Crowned Miss France at the age of 18, the face of l’Oréal’s Mixa skincare brand and ambassador for Guerlain alongside Angelina Jolie, the Rwandan-French actress Sonia Rolland is also an activist for women’s causes, through her documentaries, and for children in Africa through Maïsha Africa, the charitable organisation she presides. As a mother herself, she juggles her time between bringing up her children and a busy career. Her recipe for success? Incredible energy, a strong work ethic and straight talking. Including when it comes to watches.
I have a thing for men’s watches, though not the “look at me”, status symbol kind. It’s quite simple, really. All I do is follow my heart. The first watch I bought myself was a Tank Américaine in white gold on a leather strap, a model that Cartier recently reissued. I spoiled myself with my first pay cheque: a Tank and a three-piece suit from Yves Saint Laurent. I chose the Tank as the perfect fit for my slim wrist and because it’s so very elegant.
No. Boucheron was kind enough to gift me a man’s watch, a Carré in white gold. I’m also the proud owner of a pink gold Jaeger-LeCoultre Reverso: my treat to myself after signing the contract for Léa Parker [a police drama on French TV]. Those are the three watches I cherish the most. Then there are the ones that were gifts from admirers, like the gentleman I met at a charity dinner who thought he could win me over by having a diamond-studded Rolex delivered to my hotel. There have been a few watches like that and every one of them has ended up in a safe. Strangely enough, it’s rare that a man has given me a watch I’ve actually liked!
Yes I do. It was a Pequignet that was presented to me for my election as Miss France. It was set with diamonds and, unusually, could also be worn clipped to a lapel. I also remember the first watches I gave my parents: simple, elegant “his and hers” Festinas.
I gave a 1960 vintage Rolex to the father of my daughter, Kahina [Sonia’s ex partner, Jalil Lespert, a French actor and director]. The minute I set eyes on it, I could picture it being worn by Hollywood legends such as Paul Newman or Robert Redford. I actually bought two, one for him and one for me. It was the first time he’d owned a watch of any great value.
It’s hard to say. Possibly because men over 40 like to show their success by what they wear on their wrist. Personally I prefer vintage Rolex to the current styles. I absolutely adore my vintage Rolex. The only drawback is that it constantly needs winding. And it’s quite noisy. Because it’s vintage, it reminds me of my grandmother who used to wear a gold watch with a tiny dial. So sophisticated! There was a time when people would fall in love with a watch and buy it simply for that reason. Now they’re influenced by advertising. They’ll buy this or that model for what they think it says about them. It’s all part of our consumer society and obsession with appearances. I don’t think that way. Can I prove it? Well, I have a Rolex that I never wear!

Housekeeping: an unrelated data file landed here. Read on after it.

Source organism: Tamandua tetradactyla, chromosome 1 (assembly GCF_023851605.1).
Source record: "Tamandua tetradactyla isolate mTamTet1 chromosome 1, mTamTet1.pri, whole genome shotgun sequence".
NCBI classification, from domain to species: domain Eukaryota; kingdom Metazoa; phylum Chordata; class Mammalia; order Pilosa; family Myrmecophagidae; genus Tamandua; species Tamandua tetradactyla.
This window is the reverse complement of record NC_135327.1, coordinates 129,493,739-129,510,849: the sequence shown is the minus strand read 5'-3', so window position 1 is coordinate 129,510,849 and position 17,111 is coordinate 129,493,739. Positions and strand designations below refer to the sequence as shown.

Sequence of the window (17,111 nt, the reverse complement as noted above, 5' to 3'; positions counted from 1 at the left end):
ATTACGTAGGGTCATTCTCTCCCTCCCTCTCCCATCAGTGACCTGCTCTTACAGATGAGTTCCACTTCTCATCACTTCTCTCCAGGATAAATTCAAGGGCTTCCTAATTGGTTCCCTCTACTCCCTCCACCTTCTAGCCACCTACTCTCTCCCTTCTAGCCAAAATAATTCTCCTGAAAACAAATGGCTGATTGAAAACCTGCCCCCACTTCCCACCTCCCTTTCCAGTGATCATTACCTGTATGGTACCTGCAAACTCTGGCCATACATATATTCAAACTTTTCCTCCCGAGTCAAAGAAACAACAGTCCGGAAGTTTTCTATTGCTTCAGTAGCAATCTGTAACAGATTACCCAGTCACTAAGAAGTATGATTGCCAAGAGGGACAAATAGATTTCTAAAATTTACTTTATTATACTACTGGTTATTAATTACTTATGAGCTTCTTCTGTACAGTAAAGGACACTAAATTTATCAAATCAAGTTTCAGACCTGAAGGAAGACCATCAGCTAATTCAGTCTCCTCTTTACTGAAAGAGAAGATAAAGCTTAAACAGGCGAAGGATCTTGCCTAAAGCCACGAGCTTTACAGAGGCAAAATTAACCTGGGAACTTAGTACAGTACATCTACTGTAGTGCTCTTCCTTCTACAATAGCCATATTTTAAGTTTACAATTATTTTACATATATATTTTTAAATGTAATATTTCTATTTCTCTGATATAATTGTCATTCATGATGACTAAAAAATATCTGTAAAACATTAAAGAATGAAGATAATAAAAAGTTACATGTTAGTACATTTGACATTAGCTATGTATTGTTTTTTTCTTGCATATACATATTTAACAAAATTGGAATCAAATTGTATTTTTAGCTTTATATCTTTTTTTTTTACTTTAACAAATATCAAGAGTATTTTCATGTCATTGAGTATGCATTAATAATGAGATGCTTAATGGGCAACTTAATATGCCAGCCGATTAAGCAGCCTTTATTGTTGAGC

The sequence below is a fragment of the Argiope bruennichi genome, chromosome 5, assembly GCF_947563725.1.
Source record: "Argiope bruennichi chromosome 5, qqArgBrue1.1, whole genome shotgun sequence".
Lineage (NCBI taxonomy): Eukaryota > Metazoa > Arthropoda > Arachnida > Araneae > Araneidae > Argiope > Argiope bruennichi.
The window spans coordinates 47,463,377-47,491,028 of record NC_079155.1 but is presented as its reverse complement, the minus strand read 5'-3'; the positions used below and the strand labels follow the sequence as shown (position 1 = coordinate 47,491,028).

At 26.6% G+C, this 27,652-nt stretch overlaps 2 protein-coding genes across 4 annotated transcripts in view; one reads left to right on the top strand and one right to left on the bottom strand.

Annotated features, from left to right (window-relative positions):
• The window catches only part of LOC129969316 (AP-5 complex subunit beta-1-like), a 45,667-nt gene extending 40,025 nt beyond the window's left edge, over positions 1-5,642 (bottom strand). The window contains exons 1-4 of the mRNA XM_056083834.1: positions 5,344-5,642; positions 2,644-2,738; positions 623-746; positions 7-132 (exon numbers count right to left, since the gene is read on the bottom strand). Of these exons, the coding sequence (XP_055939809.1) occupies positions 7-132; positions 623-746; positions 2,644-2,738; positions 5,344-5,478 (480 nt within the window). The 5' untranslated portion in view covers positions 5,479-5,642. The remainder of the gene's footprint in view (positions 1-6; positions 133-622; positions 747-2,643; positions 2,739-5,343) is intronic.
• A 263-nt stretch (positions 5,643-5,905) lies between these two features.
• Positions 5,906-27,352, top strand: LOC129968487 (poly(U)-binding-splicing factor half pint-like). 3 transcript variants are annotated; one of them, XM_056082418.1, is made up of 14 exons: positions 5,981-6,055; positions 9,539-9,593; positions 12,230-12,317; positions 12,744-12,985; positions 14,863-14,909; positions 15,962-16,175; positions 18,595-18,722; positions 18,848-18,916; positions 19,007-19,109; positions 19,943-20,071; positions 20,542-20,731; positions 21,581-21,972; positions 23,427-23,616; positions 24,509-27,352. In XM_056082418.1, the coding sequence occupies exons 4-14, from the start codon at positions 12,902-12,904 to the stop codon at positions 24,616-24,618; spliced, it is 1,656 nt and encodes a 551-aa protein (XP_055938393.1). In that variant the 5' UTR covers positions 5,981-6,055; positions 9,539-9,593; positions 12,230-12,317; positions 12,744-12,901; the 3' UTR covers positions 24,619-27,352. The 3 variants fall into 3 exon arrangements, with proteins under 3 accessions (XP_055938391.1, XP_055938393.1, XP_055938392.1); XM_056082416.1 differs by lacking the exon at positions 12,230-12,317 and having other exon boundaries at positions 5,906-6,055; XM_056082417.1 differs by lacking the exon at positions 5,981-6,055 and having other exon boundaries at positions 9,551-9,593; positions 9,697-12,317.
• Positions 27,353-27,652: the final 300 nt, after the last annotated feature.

Yes. It also reflects centuries of expertise. For years I’ve been fascinated by complication watches and the Swiss excel in that department. I love it when you can actually see the movement ticking away, in fact one of the first things I look at in a watch is what’s inside! Obviously this type of watch tends to carry a hefty price tag, meaning it can spend a lot of time shut away in a safe. And when you do dare to wear it, you wonder if you shouldn’t have hired a couple of bodyguards for the night!
Red carpets are glamorous affairs and it’s rare for a woman to pair an evening gown with a watch. If, on the other hand, I’ve opted for a trouser suit, then I’ll accessorise with a jewellery watch. I’ve worn Boucheron and Montblanc on the red carpet on several occasions. I actually gave my godfather a Montblanc dive watch as a gift. When my father passed away, he became like a second father to me. He’s always watched over me and given me his full support. He used to pay for my plane tickets when I couldn’t afford them myself. When I set off to build a career in New York, he also helped me out financially. Back then I was an up-and-coming actress without the money I would earn from modelling. If he hadn’t been there, I could never have followed my dreams. A watch was a way for me to say how much I admire him, like a seal on the bond between us. He’s a sporty guy so a dive watch made sense.
Absolutely! In a crime drama, for example, every time a suspect is taken into custody and interviewed, the officer will always notify the exact time the interview starts and ends. In Tropiques Criminels you’ll see me look at my watch in a very brisk, authoritarian way. It’s all part of the atmosphere. I have my gun and my handcuffs in one hand, my watch in the other! My character wears a Festina. She’s a police commissioner, remember. As a public servant, she can hardly turn up to work wearing a Rolex. If she does, it means she’s taking bribes! (laughs)
I can’t really picture myself as a corrupt police officer, but, well it would either be something vintage or a Jaeger-LeCoultre Master Grande Tradition. Quite a beauty! Obviously we’re in a different price range here. And if I were really going to treat myself, it would be the Gyrotourbillon Westminster Perpétuel. An absolutely fascinating watch.
As someone who appreciates craftsmanship and mechanical watches, they go against the things I believe in. I need to feel that the watch on my wrist is the work of people whose heart shares the same beat as the mechanical masterpieces they create. You don’t get that sensation with a smartwatch. Technology takes away the magic. Every watch, every piece of jewellery I own corresponds to a particular moment in my life. Milestones.
No I wasn’t, and they’re definitely the business! They have a look, a design, that’s both vintage and modern. They’re pretty much what I look for in a watch: a classic side that’s still bang up-to-date.